My students were very moved by the video and shared many reasons why Luca may have set such a goal. I also asked my students to think about why I had chosen to show them this video at the end of the Athletics unit. They began to tune into the fact that we must always remember that Athletics is about striving for personal excellence and doing the best that we can, regardless of the skills that we have. It's about setting goals and working toward those goals.
I emphasized that this was Luca's personal race and that he was trying to complete it to the best of his ability. My students understood that he was trying his very best to finish his own personal race which was simply to complete the walk. As well, we discussed how lucky we are to be healthy and to have bodies unaffected by disease, sickness, or injury.
We also re-visited the story of Ivan Fernandez Anaya, a Spanish 5000-meter runner who is one of the best in Europe. I shared Ivan's story earlier in the unit. You can read about it here. The story is all about what demonstrating genuine sportsmanship actually means. It is an inspiring story that my students loved.
Earlier in the unit, I had also shown the two videos below. We re-visited what these two stories meant and what they taught us about Athletics. One is the story of a 600-meter runner named
Heather Dorniden who fell down in a race but managed to get up and keep running eventually catching the ones in the lead and passing them to win the race. Another great video to emphasize the importance of trying our best.
The last story we revisited was the story of Derek Redmond. It is a video that my students had seen last year, but I hadn't shown it again this year until many students had asked to see it again. They clearly remembered seeing it the year before and wanted to see it again. Derek's story is one of compassion, resilience, and personal excellence. It's quite moving as well.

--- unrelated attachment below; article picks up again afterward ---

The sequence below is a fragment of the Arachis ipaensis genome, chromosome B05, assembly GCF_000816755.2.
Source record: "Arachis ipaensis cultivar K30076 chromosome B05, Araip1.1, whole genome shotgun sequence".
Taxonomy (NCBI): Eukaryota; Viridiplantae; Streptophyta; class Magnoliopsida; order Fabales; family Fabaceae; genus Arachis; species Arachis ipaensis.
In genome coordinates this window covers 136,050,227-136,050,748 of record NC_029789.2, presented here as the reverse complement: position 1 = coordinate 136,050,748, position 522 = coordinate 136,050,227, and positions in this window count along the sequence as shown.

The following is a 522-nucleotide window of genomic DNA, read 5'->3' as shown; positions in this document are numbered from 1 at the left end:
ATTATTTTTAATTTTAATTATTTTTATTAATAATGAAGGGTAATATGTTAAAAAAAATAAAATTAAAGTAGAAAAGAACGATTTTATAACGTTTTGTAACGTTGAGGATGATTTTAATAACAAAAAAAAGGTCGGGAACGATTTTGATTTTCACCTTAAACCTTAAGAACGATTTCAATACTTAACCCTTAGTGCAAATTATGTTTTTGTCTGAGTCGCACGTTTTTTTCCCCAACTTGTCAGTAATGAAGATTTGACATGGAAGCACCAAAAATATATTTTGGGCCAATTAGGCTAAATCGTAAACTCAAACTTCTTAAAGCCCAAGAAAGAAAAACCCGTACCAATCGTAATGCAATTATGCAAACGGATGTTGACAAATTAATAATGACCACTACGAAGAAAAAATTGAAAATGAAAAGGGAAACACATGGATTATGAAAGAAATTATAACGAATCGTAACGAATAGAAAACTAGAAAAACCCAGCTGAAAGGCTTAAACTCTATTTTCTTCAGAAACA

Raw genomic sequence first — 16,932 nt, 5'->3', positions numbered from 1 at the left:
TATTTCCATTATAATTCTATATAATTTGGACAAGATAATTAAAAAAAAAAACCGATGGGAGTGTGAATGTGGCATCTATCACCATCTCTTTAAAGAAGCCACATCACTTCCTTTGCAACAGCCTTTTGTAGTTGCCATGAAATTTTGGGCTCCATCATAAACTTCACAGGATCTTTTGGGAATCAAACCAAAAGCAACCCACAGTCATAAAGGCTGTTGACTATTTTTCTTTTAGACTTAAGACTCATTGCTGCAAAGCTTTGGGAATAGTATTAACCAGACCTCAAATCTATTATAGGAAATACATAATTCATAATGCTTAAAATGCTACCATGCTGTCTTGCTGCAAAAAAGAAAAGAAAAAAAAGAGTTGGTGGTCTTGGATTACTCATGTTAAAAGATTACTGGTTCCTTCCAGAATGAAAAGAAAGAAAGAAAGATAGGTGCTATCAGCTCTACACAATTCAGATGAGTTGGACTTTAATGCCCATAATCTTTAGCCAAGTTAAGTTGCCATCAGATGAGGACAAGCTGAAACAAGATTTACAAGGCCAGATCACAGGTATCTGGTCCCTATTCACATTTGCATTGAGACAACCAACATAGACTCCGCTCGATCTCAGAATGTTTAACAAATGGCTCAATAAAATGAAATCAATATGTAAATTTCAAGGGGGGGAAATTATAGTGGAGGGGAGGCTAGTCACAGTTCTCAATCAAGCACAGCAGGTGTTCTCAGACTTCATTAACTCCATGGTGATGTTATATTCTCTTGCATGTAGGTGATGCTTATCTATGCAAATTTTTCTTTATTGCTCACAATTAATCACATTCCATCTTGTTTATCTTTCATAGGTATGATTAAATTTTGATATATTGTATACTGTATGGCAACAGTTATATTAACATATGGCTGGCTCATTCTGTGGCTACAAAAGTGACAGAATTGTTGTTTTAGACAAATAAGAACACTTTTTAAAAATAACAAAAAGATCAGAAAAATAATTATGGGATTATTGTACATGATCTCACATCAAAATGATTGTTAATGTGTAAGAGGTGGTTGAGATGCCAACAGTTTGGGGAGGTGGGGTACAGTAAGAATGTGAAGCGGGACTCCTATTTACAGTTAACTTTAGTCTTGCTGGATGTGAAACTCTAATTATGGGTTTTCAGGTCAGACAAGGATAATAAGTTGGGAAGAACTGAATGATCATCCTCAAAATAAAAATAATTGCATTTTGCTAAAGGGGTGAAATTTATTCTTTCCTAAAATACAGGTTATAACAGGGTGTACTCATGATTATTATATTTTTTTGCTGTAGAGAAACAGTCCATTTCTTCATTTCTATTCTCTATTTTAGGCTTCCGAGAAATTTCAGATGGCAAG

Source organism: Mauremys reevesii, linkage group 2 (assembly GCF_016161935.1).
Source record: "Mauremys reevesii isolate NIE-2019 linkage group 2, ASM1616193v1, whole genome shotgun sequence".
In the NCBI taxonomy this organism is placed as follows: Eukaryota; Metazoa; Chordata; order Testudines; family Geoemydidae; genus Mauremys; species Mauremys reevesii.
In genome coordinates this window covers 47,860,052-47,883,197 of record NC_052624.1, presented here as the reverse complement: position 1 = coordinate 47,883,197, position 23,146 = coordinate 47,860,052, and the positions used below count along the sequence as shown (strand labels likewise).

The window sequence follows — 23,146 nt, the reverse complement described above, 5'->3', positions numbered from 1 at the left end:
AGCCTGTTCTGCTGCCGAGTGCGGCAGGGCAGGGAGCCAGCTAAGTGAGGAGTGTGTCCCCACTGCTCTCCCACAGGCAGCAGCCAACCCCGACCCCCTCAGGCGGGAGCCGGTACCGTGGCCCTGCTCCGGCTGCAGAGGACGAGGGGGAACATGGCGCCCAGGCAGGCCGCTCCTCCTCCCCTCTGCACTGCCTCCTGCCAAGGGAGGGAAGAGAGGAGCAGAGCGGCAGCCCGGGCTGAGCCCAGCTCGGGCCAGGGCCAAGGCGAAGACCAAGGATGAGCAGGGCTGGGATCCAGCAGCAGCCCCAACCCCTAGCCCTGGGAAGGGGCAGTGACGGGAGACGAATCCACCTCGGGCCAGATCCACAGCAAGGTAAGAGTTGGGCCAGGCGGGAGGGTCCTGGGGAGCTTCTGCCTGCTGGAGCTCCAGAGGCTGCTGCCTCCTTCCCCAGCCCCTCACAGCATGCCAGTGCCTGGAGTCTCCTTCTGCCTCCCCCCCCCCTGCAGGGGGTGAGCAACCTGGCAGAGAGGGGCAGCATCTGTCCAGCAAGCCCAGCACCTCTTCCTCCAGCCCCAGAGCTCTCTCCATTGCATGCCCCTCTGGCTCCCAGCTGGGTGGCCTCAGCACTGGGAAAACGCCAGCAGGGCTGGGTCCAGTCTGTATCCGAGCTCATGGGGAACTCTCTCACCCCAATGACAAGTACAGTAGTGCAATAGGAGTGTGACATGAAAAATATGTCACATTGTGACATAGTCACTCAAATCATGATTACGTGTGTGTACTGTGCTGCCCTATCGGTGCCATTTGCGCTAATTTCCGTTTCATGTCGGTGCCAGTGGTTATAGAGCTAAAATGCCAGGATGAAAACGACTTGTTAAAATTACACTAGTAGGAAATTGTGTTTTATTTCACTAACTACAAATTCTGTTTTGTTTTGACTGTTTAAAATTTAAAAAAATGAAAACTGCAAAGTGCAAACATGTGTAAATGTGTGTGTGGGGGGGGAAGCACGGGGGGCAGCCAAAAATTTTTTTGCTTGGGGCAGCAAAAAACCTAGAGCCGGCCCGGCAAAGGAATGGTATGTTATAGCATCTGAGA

To close the unit off, I had used the most common student answers to create final visuals that captured my students' thoughts and feelings, the reasons for these thoughts and feelings, and what was most important to remember about the Athletics unit. Although I won't be teaching at the school next year, I'm leaving these visuals for the next teacher to use at the start of the unit next time around to remind the students about the important ideas related to Athletics. My students and I definitely had some pretty powerful discussions at the end of the unit and their final reflections indicated that many of them had grasped on to the big ideas and concepts that I hoped they would grasp on to.
As you can see in the visuals below, we identified major reasons why they had felt the way that they did. The purpose of doing this was to help them understand that we all experience the same feelings, insecurities, doubts, and fears about our own abilities. I needed to drive these points home to them in order to get them to understand that we all share the same human experience. My hope is that when they become more aware of this as they get older, they will remember these discussions and know that the thoughts and feelings that they may have are normal. Everyone experiences similar emotions but often times cover them up and not want other people to know. Knowing others feel the same way may help to give them the courage and inspiration needed to really go after it, do their best, and see what happens. I want them to know that what matters most is removing obstacles that stand in the way of them and success. We are all capable of personal excellence. This fact has nothing to do with Athletics itself but about life in general. We need to prepare our learners for a lifetime and not just a moment.
How do you run your Athletics units? What is most important to you to get your students to understand? Should all students have to compete in all events or should they be given choice? What does success look like in your Athletics unit? How is success celebrated? How can we deliver our Athletics unit in a way that has students understand the relevance of the unit and how it applies in their own lives? How can we get them to have the courage to really go for it? What type of learning environment must we create for them to feel free to take the risk to give it their best? How can we create that all important community feel that supports each and every learner as they strive for personal excellence? Would love to hear your thoughts!
I plan on writing a couple more blog posts about this unit , so I hope you come back to read more.
Examples of some of the students thoughts in their final reflection
KAUST Faculty, Pedagogical Coach. Presenter & Workshop Leader.IB Educator. #RunYourLife podcast host.